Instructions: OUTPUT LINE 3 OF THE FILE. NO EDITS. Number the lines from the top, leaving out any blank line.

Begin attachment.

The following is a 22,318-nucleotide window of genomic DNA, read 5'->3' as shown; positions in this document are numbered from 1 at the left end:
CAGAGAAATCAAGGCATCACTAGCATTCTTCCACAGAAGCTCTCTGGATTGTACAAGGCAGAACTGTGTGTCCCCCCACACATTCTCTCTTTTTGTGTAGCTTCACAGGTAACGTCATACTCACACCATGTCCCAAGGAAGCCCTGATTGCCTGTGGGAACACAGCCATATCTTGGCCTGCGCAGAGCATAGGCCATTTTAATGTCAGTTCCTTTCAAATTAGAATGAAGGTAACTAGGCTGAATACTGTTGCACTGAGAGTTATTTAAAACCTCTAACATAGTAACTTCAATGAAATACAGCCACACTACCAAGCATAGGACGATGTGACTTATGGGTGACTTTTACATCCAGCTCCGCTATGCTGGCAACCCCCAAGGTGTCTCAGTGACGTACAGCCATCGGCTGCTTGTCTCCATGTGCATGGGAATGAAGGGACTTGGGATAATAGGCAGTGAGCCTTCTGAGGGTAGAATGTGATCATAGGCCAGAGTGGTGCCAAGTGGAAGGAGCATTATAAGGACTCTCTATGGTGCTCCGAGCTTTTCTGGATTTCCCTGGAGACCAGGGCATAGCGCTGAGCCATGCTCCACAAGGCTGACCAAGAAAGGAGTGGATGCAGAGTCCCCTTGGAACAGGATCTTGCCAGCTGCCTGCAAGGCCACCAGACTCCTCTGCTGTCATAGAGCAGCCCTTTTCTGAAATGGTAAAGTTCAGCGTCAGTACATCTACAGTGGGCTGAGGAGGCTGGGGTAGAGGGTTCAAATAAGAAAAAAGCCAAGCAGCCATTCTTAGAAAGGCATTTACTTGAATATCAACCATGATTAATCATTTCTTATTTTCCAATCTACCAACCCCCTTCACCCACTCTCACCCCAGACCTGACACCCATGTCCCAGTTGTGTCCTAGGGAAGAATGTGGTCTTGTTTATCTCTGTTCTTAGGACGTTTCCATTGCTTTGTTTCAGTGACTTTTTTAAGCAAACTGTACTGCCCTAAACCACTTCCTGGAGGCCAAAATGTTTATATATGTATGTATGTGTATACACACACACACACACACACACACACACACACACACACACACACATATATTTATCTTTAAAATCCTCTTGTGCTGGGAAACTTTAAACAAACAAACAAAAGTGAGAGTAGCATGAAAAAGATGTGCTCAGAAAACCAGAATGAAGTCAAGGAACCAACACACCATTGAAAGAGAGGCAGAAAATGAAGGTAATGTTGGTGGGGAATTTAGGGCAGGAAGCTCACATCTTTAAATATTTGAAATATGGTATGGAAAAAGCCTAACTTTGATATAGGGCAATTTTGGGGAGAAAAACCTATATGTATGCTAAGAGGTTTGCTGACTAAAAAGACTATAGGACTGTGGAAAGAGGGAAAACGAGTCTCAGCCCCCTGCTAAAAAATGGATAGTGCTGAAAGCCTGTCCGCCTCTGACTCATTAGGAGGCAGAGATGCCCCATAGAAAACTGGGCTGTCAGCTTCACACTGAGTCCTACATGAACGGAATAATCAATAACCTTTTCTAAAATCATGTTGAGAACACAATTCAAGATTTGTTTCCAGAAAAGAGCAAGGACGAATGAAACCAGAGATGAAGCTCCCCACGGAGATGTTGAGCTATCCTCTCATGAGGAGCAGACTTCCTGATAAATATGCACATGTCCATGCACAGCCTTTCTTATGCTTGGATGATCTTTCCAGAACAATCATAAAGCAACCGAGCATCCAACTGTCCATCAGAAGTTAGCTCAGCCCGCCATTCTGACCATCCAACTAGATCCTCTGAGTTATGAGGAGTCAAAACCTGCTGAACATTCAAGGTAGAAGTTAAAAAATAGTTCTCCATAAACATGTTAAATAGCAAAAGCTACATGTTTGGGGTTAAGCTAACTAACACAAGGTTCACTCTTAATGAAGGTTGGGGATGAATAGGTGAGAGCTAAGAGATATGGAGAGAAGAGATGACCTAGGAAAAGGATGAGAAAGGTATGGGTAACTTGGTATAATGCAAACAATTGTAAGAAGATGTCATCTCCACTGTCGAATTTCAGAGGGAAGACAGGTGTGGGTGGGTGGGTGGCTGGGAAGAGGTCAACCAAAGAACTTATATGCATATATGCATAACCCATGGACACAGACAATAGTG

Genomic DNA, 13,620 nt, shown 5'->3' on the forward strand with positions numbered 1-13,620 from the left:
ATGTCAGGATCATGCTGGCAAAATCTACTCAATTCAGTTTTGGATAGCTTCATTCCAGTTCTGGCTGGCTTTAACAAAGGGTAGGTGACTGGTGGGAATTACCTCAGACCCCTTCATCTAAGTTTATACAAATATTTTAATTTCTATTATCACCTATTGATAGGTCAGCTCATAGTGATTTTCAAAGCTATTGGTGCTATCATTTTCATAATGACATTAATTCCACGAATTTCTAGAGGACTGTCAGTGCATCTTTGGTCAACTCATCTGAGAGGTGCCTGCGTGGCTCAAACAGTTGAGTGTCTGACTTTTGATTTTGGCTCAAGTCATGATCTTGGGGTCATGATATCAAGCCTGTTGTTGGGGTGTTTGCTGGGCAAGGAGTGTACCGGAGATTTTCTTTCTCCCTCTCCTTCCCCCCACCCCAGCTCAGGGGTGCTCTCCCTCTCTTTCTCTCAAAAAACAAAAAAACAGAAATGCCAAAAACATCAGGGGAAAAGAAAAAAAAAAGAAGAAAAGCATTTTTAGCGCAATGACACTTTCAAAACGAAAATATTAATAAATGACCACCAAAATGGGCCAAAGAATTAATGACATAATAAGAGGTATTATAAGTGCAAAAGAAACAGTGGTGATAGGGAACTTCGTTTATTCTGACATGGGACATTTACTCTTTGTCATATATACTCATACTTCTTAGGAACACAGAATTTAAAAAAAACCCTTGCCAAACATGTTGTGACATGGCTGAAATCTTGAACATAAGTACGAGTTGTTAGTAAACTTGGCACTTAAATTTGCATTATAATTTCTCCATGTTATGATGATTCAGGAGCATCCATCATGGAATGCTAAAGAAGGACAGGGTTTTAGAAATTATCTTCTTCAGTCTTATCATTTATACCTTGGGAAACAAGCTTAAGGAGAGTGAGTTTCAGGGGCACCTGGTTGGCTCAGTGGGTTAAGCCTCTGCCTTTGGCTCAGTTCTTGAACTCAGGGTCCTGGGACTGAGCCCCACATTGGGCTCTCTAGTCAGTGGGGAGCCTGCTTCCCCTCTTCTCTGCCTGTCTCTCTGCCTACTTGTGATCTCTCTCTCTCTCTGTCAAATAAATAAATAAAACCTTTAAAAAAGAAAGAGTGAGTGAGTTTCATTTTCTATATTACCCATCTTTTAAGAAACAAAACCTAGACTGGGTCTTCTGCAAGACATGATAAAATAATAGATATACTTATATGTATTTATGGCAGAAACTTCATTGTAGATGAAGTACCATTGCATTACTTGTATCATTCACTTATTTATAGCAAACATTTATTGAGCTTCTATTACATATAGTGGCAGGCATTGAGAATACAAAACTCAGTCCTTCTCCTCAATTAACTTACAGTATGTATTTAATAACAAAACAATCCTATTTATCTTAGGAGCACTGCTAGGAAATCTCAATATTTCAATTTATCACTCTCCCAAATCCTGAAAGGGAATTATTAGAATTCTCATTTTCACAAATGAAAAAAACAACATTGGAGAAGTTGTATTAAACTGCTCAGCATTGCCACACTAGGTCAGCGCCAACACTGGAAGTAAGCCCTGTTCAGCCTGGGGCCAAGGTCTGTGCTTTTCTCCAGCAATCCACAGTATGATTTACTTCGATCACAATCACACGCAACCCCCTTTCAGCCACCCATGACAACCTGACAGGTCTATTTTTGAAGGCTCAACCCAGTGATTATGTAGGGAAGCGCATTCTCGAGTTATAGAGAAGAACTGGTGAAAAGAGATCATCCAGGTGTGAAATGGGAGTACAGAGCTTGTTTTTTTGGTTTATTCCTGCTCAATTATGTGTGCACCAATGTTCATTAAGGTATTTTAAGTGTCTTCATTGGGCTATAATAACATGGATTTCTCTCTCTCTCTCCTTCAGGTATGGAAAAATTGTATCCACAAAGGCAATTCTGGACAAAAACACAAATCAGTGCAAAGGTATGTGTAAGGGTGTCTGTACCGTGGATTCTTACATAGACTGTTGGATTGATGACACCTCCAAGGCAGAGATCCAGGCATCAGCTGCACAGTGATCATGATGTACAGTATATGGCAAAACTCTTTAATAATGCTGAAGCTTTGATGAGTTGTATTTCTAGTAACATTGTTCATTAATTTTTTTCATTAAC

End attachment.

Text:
Genomic DNA, 13,620 nt, shown 5'->3' on the forward strand with positions numbered 1-13,620 from the left: